Breath catching, Sam could only stare at the beautiful man carefully picking up pieces of a broken plate off the tile floor. His body instantly reacted to the jean-clad long-legged, lean physique and muscular upper body. Dark auburn hair cut in a neat, slicked back style and light blue eyes made his cock sit up and take notice. Down boy, he mentally demanded, trying to force a smile for the stranger.
When he’d finally shaken himself from his stupor, the man’s eyes danced merrily as he dumped the fragments of glass into the nearby trash can, seemingly knowing his impact on Sam. Sam cleared his throat and said, “I’m Sam. Sam Evans. I live next door and heard the glass as I was leaving.”
The man walked towards Sam, his hand held out. “Maxwell Shaw. Max for short.”
Hesitantly, Sam set his hand in Max’s, swallowing hard at the rough palm against his. He quickly pulled his hand back, praying he could keep his erection down long enough to make his escape. Damn, it had been too long. “I didn’t realize anyone had moved in here. It’s been empty for a while now.”
A gorgeous smile broke out across the firm, full lips and Sam shifted uncomfortably. “I just bought the place about two days ago. The movers brought in most of the boxes and furniture.”
“I uh… I was actually on my way out for a run. So I’ll let you get to it. It was nice to meet you.” Sam started to back up, but Max stopped him.
“What do you do for a living, Sam?”
“Freelance graphic design work mostly,” he lied. He wrote under a pen name for a reason. Sam Evans had nothing to connect him to John Hawkes.
Something flashed through Max’s eyes, but it disappeared before Sam could figure out what it meant. “Maybe I could enlist your services for my company then. I have a huge project coming up in the near future and could use a graphic designer. Do you have a portfolio?”
Coldness ran through Sam and his stomach clenched. “I’m afraid that I’m booked until the end of the year. I actually only intended to be gone for a little while. Needed a small break. I should get back to it.”
“If you change your mind, let me know,” Max replied quietly.
Sam spun on his heel and darted down the hallway to his apartment, but changed his mind and headed for the elevator. It dinged open just as he reached it and he sighed gratefully. As the doors slid closed, he caught sight of Max standing in the doorway of the apartment. Fear slivered down his spine and he tried to laugh it off. Something felt off about Max. He worked at convincing himself it was nothing more than his overactive imagination as he hit the sidewalk and started running. His agent’s words the other day rang in his head. “Be careful, Sam. This guy seems pretty persistent.”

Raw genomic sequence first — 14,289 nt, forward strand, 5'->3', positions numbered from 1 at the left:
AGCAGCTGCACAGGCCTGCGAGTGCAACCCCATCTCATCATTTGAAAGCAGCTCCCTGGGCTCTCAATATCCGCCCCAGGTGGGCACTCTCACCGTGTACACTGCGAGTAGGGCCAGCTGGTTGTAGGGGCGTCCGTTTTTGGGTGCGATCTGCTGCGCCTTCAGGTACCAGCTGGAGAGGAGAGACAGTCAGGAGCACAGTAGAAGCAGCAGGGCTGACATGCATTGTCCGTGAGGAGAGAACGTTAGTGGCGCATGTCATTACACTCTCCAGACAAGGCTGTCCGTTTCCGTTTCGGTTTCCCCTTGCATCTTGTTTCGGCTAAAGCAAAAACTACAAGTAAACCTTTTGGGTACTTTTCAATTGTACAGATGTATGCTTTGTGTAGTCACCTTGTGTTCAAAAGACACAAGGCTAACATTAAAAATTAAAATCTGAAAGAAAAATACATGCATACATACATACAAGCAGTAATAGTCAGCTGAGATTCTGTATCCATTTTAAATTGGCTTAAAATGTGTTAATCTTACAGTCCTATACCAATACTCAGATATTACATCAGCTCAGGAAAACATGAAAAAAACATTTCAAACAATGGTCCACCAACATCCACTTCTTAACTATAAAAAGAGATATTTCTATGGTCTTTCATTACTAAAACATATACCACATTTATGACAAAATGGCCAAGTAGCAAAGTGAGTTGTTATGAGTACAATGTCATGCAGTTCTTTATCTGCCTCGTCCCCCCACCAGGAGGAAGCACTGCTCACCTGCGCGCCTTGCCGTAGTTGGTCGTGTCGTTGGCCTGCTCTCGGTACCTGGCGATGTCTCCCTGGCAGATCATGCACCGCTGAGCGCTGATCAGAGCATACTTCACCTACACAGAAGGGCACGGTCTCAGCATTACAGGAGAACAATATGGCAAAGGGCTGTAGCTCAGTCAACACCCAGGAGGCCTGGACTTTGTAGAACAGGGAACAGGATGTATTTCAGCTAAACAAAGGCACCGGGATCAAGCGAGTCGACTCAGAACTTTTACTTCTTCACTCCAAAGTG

It was a well known fact in the literary world that John Hawkes preferred men. The last few months his agent, Harrison Jacobs, had been receiving stalker-type letters addressed to John Hawkes. From the first day of his writing career eight years ago, Sam insisted on anonymity. He refused to do public appearances, interviews, or even have his picture featured on the flaps of his book like most authors. He’d seen one too many lives destroyed by the paparazzi and didn’t want to be subjected to having no privacy. The letters didn’t concern him because he figured no one could ever know he was in fact John Hawkes.
He shivered in the cool night air as he remembered the look in Maxwell Shaw’s eye and the strange intensity he’d given off. He mentally examined every detail about John Hawkes, trying to remember if there were anything at all that could tie them together. A sound behind him caused his steps to falter and he stopped completely, turning around to look for the source of the noise. Car horns blared in the distance and the heavy bass of some car with the music too loud boomed in the night, but he saw nothing there.
Sam laughed at himself under his breath and began running again. His own books were starting to get to him. The latest scene a gory, brutal murder of a gay man picked up at a bar by a serial killer. Although the scene wasn’t going so well. He had exactly five sentences written and nothing worth a damn either.
He turned into the park, making his usual path back to his building. The doorman greeted him as he opened the door for Sam. “Nice night for a run, eh Sam?”
“Definitely, Joe. Needed the break,” he panted, smiling at the man who’d known him for the six years he’d lived in the building. They sometimes sat down for coffee together and talked about a recent football game or Joe’s daughter and her new baby. “How’s Sara?”
“She’s doing good! I have a new picture of the baby!” Joe whipped out his wallet and Sam chuckled, accepting the picture willingly. A beautiful doe-eyed baby girl looked back him.
“She’s getting so big,” Sam commented softly, lightly tracing the baby’s features. He’d thought about having a family more than once. Of course, not the old fashioned way, but he would love to have a baby girl or boy. He handed the picture back to Joe. “She’s gorgeous, Joe. Definitely going to be a looker like her mother.”
Joe gave the usual doting grandfather expression, staring down at the picture lovingly. “She’s just like her mother.”
Sam clapped Joe on the back lightly and nodded. “Good luck with that one, Joe. She’s going to be a handful. Coffee tomorrow?”
“Sure thing, Sam. See you at eight.” Joe never looked away from the photo as Sam walked away.